When the going gets tough, the tough declare themselves Emperor. Or so it seems for Joshua Abraham Norton, who on September 17, 1859, published the following declaration in the San Francisco Evening Bulletin:
“At the peremptory request and desire of a large majority of citizens of these United States, I, Joshua Norton, formerly of Algoa Bay, Cape of Good Hope, and now for the last nine years and ten months past of San Francisco, California, declare and proclaim myself the Emperor of these United States.”
Norton was born in London in 1818, but lived from babyhood through his late twenties in Cape Town, South Africa. By 1849, when he learned of the discovery of gold in California, he was already in business for himself and had received a comfortable inheritance from his parents. By November of that year (in time to be a true Forty-Niner) he had arrived in San Francisco and quickly made somewhat of a success of himself as a commission merchant. He bought real estate, operated the first cigar factory, and opened the first rice mill in the city. An unsuccessful attempt to corner the market on rice, as well as downturns in the local economy led him to bankruptcy (and very possibly dementia) in 1858, less than a decade after his arrival in the city.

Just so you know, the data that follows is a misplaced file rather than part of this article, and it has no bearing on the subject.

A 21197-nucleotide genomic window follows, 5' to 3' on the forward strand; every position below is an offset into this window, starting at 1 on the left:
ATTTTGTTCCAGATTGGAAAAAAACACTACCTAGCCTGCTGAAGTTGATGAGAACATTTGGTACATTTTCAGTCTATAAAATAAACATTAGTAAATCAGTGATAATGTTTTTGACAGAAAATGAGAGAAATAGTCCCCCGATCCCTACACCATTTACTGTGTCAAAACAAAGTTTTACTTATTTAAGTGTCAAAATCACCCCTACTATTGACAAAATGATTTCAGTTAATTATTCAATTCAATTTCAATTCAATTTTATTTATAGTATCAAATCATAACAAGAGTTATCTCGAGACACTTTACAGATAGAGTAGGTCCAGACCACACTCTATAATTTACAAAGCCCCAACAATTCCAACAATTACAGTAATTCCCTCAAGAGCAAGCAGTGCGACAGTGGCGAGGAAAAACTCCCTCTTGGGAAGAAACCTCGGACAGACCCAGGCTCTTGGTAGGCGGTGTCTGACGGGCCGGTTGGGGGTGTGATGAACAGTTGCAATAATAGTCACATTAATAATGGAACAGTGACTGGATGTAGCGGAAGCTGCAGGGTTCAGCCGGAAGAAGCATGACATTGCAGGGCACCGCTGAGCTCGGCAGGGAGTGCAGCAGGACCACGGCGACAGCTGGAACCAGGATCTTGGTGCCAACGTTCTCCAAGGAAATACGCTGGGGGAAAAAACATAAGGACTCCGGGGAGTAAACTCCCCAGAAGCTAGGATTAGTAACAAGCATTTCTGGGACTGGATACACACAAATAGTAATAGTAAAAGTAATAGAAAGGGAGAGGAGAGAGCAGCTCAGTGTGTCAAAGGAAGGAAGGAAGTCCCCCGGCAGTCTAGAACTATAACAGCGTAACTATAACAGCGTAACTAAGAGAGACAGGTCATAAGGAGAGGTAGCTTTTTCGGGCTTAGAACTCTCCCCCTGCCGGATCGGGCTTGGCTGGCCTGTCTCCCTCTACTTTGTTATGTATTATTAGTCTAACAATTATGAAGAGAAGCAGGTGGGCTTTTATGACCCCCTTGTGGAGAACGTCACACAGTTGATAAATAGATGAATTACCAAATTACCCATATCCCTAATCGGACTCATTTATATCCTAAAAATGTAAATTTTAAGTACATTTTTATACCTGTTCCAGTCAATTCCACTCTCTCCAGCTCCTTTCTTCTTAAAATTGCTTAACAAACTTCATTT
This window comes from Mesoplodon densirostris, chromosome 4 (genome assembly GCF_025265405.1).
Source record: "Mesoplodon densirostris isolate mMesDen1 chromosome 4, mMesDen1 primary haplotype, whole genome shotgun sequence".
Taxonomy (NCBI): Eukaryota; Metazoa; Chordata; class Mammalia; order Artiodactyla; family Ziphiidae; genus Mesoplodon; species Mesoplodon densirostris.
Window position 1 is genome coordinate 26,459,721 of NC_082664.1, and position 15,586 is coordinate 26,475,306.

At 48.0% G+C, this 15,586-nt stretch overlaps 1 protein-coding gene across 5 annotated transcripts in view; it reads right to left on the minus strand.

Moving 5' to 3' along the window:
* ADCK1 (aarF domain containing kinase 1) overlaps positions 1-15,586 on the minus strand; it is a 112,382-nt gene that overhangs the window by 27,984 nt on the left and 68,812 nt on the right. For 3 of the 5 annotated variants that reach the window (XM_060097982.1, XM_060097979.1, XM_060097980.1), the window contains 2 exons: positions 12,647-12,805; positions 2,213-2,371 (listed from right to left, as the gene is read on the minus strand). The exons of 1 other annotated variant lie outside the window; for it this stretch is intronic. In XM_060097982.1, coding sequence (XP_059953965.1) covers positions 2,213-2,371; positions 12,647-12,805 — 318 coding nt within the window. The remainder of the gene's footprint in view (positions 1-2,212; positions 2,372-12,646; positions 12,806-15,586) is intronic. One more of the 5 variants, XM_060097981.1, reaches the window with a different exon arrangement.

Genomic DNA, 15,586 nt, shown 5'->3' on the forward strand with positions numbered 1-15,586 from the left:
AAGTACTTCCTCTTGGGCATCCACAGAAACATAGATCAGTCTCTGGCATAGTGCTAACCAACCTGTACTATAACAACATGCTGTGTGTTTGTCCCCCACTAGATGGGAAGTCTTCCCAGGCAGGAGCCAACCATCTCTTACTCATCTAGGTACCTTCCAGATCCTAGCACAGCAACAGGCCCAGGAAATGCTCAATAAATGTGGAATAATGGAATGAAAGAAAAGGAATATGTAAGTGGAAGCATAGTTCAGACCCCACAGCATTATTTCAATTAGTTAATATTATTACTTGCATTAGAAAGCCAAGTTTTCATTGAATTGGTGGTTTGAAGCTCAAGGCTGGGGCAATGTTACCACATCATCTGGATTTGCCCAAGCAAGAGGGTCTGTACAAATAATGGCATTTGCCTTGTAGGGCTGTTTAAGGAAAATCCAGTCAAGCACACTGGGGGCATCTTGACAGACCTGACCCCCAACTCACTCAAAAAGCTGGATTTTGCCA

However, it was only a year later that Norton reappeared on the scene in his new role as imperial leader, becoming a prime tourist attraction and generally endearing himself to residents of and visitors to San Francisco. He issued regular pronouncements and decrees calling for, among other things, abolishing the Congress of the United States, by force of the U.S. Army if necessary. As Emperor, he issued paper money “bonds” in denominations from 50¢ to $100, which he used as currency (generally accepted) in the local economy.
After 20 years, on January 8, 1880, Emperor Norton’s reign came to an end when he collapsed on a downtown San Francisco corner. His obituary was printed on the front pages of local newspapers and it is said that over 30,000 people attended his funeral.
While most of the “bonds” issued by Emperor Norton are long gone, it is believe that 25 to 35 remain in collectors’ hands. It is a rare occasion when we offer one for sale, however we do note that we offered the three examples shown here in a single sale. That was the John J. Ford, Jr. Collection, Part XX, which we sold in October 2007.